This tendency to rearrange and romanticize events could be observed in the scores of media profiles and other articles that Mike sat for over the years. When he resigned in June 2006, USA Today remembered “the man whose words helped steady the nation” after 9/11—meaning Mike, not President Bush. It was Michael Gerson, said TheWashington Post, who “crafted the two speeches after the September 11, 2001, attacks that will probably be recorded as Bush’s signal moments of national leadership: the service at the Washington National Cathedral and the address to Congress.” He “filled George Bush’s mouth with golden phrases,” said TheTimes of London. In numerous profiles, Mike was the “conscience of the White House” and answered also to “moral compass for the Bush presidency.”

In a January 2006 piece, The Atlanta Journal-Constitution gave the standard portrait:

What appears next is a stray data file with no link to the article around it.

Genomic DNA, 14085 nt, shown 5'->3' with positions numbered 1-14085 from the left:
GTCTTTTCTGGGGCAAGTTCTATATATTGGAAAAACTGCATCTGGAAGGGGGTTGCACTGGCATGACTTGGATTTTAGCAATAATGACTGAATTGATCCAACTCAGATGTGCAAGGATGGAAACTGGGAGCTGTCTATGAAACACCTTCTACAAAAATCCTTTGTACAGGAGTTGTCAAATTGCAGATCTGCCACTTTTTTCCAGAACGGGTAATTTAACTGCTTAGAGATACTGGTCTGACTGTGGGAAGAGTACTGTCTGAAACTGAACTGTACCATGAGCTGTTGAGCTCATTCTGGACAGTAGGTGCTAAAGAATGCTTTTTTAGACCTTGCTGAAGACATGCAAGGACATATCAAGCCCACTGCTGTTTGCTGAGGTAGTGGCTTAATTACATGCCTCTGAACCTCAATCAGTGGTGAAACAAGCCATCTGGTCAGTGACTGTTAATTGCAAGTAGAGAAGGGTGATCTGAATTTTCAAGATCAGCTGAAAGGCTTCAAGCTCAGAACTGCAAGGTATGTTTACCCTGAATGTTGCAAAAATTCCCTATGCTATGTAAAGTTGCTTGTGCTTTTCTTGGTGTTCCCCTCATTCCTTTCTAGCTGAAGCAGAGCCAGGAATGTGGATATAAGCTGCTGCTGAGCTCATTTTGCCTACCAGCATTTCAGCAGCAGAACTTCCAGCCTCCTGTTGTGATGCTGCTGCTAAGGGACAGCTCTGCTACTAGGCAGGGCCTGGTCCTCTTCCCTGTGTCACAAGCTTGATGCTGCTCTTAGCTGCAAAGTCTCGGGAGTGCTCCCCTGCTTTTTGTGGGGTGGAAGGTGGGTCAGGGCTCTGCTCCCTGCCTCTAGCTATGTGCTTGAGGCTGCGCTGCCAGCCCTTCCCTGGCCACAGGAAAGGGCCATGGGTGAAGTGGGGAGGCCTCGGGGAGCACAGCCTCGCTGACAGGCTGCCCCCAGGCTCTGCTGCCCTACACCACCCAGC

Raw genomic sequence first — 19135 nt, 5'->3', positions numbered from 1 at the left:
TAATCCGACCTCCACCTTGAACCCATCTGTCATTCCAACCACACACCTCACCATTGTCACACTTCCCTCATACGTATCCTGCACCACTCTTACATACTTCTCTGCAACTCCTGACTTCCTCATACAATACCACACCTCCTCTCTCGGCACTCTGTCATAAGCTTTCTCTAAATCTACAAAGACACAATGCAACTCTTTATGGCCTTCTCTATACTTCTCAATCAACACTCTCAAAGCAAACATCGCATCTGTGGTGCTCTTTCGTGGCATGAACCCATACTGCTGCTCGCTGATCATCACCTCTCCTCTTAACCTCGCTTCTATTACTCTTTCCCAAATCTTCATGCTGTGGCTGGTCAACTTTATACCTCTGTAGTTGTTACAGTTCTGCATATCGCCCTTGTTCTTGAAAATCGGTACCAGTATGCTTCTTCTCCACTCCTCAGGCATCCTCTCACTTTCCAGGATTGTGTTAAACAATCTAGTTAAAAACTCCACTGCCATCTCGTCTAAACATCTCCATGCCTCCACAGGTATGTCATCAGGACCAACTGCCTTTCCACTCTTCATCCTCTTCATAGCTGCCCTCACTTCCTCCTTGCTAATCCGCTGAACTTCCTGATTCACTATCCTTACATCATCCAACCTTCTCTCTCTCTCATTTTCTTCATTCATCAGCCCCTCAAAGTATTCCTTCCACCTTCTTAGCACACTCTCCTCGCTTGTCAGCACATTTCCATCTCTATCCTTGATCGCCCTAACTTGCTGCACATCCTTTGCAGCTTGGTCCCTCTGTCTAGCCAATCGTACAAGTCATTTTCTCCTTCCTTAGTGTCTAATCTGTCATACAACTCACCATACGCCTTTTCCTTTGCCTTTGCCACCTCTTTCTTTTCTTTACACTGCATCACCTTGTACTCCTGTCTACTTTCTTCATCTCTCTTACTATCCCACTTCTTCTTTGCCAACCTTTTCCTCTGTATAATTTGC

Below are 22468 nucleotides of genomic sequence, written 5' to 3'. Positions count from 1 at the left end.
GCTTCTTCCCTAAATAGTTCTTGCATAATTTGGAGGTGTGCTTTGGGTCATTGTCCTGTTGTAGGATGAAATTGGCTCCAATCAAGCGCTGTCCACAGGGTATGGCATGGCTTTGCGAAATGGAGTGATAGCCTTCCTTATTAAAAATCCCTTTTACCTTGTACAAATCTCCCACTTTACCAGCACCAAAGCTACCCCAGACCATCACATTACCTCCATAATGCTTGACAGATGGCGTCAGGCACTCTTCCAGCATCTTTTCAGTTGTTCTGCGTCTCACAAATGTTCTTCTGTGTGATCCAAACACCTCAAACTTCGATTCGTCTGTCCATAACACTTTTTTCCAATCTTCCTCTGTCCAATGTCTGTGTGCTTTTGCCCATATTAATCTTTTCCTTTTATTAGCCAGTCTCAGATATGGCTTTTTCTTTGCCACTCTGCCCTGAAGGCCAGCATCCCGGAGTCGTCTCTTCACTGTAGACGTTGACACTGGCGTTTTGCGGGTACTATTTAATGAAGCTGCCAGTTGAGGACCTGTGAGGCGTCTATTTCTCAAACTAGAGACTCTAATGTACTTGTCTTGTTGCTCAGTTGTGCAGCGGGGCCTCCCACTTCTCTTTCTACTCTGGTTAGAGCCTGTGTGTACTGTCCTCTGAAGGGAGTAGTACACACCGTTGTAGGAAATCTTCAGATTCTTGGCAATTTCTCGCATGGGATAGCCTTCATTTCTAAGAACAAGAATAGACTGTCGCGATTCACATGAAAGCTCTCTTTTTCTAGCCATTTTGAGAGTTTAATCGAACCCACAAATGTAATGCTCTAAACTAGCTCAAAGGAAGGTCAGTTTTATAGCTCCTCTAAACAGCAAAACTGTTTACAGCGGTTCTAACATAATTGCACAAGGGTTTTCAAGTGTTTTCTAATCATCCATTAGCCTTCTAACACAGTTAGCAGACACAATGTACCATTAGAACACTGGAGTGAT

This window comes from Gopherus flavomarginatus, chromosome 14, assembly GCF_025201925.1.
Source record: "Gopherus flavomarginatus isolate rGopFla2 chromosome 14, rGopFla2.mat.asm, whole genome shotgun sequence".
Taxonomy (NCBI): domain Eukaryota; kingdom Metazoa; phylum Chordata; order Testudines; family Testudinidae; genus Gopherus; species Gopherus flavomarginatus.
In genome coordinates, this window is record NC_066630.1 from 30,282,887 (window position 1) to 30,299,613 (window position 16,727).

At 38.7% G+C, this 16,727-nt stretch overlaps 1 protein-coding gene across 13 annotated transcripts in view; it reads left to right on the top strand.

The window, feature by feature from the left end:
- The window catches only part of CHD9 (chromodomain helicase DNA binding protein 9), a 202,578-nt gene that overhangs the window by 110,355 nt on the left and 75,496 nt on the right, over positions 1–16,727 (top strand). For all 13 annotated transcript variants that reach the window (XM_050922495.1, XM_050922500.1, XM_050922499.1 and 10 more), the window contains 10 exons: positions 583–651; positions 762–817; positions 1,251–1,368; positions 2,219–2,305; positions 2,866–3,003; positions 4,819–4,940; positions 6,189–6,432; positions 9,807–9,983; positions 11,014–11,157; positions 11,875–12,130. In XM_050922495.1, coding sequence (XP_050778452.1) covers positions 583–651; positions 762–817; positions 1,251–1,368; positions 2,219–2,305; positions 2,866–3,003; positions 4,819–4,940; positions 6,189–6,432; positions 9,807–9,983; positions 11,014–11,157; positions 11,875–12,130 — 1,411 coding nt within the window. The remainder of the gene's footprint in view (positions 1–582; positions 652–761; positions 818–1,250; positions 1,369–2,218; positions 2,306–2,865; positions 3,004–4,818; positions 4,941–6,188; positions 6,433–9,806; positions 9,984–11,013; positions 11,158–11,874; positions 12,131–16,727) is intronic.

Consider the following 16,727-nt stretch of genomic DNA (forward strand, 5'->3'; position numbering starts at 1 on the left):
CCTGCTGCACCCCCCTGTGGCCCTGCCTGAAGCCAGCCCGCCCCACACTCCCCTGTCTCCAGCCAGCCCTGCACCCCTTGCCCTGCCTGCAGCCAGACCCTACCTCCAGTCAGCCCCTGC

A devout Christian known to lead fellow staffers in prayer, Gerson is what colleagues call a writer’s writer, a big-picture thinker with an instinct for the broad sweep of history who melds the mind of a policy wonk with the heart of a poet.

He is surely the only member of our presidential speechwriting fraternity as celebrated for his moral example as for his literary inspirations. A couple of years ago, Time magazine even named the “President’s Spiritual Scribe” one of the “25 most influential evangelicals” in America, placing Mike in the company of Billy Graham.

“Leading staffers in prayer” might not have been a bad idea, but in our White House speechwriting office it never happened—unless it was the practice to get the morning oblations out of the way before I showed up. Yet even to point out such errors was futile: the “spiritual scribe” served some larger purpose for the media, as a character of their own invention as much as of his own, and attempts at correction only intruded on a private and mutually satisfying arrangement.